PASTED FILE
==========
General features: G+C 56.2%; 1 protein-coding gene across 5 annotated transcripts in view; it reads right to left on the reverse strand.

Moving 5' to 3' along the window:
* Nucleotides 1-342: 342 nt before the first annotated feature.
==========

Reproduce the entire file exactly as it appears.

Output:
General features: G+C 56.2%; 1 protein-coding gene across 5 annotated transcripts in view; it reads right to left on the reverse strand.

Moving 5' to 3' along the window:
* Nucleotides 1-342: 342 nt before the first annotated feature.